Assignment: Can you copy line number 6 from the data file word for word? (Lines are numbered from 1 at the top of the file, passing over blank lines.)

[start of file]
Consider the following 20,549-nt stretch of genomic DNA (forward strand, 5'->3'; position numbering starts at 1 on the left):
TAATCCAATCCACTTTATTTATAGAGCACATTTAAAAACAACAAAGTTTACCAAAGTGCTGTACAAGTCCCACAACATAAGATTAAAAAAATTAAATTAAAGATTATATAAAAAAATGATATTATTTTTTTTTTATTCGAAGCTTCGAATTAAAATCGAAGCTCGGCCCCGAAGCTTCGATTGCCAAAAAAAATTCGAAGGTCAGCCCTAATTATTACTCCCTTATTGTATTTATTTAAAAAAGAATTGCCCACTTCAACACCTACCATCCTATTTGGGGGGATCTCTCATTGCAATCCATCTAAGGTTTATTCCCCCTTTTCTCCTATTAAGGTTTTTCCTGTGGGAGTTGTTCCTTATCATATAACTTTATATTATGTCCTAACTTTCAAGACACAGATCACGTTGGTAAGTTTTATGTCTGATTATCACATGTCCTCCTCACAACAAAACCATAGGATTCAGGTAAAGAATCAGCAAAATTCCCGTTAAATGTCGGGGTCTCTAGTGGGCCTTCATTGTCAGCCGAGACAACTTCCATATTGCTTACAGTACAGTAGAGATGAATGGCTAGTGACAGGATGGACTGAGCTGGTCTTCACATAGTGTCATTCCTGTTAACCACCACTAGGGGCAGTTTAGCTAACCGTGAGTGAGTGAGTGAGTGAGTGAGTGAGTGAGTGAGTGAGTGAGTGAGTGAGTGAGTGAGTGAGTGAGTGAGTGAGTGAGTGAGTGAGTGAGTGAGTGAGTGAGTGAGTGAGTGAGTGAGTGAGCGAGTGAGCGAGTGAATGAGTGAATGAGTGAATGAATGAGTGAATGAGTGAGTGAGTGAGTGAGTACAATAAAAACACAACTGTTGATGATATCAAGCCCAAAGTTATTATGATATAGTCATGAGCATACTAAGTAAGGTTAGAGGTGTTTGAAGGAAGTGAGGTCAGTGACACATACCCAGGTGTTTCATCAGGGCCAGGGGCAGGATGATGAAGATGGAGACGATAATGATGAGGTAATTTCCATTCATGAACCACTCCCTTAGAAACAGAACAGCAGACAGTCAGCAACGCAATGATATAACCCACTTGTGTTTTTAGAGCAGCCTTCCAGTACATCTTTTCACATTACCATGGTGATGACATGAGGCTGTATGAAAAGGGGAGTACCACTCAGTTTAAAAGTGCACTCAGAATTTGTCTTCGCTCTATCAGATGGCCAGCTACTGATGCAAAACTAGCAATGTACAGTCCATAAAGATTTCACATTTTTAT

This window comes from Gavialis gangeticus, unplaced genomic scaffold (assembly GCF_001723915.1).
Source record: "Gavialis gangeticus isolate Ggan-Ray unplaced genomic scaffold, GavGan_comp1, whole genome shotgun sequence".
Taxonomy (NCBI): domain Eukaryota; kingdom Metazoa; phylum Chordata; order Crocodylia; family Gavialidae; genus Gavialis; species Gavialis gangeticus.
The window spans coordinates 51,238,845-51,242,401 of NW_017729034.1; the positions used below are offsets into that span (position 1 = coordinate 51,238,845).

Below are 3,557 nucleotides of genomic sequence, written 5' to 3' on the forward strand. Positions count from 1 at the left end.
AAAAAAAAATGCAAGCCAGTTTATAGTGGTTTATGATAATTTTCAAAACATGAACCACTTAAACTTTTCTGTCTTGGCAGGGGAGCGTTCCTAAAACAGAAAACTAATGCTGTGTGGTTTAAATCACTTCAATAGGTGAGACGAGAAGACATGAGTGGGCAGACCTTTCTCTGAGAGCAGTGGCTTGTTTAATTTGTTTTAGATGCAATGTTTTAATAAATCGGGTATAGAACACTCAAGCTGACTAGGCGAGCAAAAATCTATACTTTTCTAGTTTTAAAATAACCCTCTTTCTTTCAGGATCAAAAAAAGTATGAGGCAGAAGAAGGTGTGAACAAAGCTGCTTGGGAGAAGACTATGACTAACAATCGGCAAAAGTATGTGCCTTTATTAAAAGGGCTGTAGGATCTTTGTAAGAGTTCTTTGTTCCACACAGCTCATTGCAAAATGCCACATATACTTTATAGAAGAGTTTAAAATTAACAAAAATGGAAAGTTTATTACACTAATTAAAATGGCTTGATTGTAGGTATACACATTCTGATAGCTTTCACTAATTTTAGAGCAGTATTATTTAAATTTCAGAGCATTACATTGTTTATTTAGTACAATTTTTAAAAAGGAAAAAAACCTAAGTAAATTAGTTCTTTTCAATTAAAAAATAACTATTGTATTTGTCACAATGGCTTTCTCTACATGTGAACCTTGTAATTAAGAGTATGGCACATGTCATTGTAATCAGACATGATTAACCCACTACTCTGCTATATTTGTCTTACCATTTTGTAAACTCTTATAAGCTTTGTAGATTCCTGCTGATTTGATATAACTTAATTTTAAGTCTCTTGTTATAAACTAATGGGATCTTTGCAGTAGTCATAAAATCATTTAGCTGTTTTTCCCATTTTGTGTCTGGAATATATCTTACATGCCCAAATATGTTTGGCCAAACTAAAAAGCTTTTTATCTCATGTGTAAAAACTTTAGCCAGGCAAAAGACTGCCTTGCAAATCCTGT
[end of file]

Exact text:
The window spans coordinates 51,238,845-51,242,401 of NW_017729034.1; the positions used below are offsets into that span (position 1 = coordinate 51,238,845).